Cycropia prospered and grew, teaching classes
and staging Dreams of Flying in 1994, Caution
in 1995 and Nocturne in 1996. Cycropia branched out literally,
bringing the magic of human flight into natural surroundings
with Trapeze in the Treez at Madison's Orton and Olin
Parks in 1995 and Nocturne Taliesen at Frank Lloyd Wright's
Taliesen in Spring Green, Wisconsin in 1996.
Later in 1996, Cycropia suffered another major
loss in when Turner Hall was torn down. We became Madison's
homeless dance company, wistfully hanging our trapezes in garages,
barns and trees in search of a new home.
In 1997 the troupe began to rent space at The
Lighthouse Theater. Cycropia has been blessed with many multi-talented
members including professional carpenters. During the construction
and renovation of The Lighthouse, they helped erect a fire wall,
designed, constructed and finished a sprung wood floor and supervised
other members who swarmed in to help build and paint bleachers,
carry sheet rock and hang the curtains and lighting equipment
Cycropia lent to the new theater.
Angela Richardson and Julia Weldon
at the South Madison Neighborhood Center
Also in 1997, David Smith, director of the South
Madison Neighborhood Center, now the Dane County Boys and Girls
Club, offered us the use of their gym during off peak hours.
Our deepest gratitude goes out to David Smith and current director,
Juan Jose Lopez, for this rehearsal space. At the Neighborhood
Center, we have taught classes for community children, performed
free shows and made donations toward center renovations. We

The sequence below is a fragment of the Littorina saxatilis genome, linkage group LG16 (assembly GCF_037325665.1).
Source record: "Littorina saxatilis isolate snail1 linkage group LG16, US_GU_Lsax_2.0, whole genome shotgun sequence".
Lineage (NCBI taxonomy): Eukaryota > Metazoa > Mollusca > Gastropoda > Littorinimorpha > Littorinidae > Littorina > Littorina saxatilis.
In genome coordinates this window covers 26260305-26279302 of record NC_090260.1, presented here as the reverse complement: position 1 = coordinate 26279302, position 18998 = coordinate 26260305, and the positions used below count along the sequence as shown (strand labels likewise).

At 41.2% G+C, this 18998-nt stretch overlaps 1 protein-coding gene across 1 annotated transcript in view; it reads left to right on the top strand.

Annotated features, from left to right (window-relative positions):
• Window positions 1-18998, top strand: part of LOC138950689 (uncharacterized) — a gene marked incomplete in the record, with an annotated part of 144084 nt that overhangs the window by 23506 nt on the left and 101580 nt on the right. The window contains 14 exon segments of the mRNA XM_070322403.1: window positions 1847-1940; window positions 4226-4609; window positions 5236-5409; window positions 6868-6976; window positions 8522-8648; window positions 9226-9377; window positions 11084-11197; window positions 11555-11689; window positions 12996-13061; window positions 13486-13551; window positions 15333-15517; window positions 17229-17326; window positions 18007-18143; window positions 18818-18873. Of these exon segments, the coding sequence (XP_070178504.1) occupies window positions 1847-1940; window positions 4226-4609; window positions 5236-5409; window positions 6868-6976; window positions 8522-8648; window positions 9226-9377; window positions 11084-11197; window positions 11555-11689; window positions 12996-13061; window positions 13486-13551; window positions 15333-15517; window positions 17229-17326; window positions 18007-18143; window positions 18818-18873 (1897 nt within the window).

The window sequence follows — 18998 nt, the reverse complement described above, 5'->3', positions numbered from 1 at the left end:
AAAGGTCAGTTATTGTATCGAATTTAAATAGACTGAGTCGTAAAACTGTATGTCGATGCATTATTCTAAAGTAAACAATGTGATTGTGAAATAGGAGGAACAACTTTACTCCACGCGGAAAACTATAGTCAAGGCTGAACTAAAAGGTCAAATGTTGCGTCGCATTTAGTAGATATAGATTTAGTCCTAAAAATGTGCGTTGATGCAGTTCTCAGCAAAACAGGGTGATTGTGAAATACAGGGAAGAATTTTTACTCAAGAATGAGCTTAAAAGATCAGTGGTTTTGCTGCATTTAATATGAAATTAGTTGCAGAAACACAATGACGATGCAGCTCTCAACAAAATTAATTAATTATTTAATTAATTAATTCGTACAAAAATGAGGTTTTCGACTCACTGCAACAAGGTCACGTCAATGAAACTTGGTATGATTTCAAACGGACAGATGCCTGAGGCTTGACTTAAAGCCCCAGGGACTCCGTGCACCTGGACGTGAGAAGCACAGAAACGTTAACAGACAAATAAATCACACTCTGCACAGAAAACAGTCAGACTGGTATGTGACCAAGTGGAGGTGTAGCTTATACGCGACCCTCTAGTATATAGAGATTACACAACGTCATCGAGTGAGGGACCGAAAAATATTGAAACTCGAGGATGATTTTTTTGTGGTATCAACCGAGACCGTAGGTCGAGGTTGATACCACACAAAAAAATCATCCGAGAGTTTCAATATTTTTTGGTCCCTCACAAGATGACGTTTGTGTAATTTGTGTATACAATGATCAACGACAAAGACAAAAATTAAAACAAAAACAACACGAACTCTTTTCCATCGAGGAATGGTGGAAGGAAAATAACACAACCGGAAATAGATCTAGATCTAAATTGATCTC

have continued to use the gym for rehearsals up to the present
Patrick Crean and Rebecca Bock
performing United by a Dream by Kenneth Loud
at Frank Lloyd Wright's Taliesen. Photo: Andy Kraushaar
Our partial homelessness in 1997 had made it impossible
to produce a full-length show, but in 1998, under the artistic
direction of Renee Miller and with generous support from Wisconsin's
Sesquicentennial Fund, Cycropia was able to launch it's first
Wisconsin tour, Aerial Chautauqua. The season opened
at The Lighthouse Theater and the show traveled to Madison's
Orton Park, Milwaukee's Lake Park and closed at Frank Lloyd
Wright's Taliesen in Spring Green.
Unfortunately, soon after Aerial Chautauqua, the
hourly rate at the Lighthouse Theater rose and we were no longer
able to afford to rehearse, teach and perform in that space.
So 1999 was another year of transition, regrouping, and smaller
In 1999, the artistic director of Frequent
Flyers Productions, Nancy Smith founded the Aerial Dance
Festival in Boulder, Colorado. Yearly, the festival brings together
aerial dancers from across the United States and around the
world. Cycropia members have car-pooled to Colorado for the
festival since its inception.
|Swinging at the State Street Center
In 2000 and 2001 we were able to find additional
space to teach and rehearse in the third floor dance studio
at the State Street Center, and Bob Queen, director of the Orton
Park festival, invited us to perform. Cycropia produced Potluck
in the Park in 2000 and Lift in 2001 for the Orton
Park Festival under the artistic direction of Jennifer Ruef.
The troupe rounded out the year with a New Year's Eve performance
at the Coronado Theatre in Rockford.
See our calendar for upcoming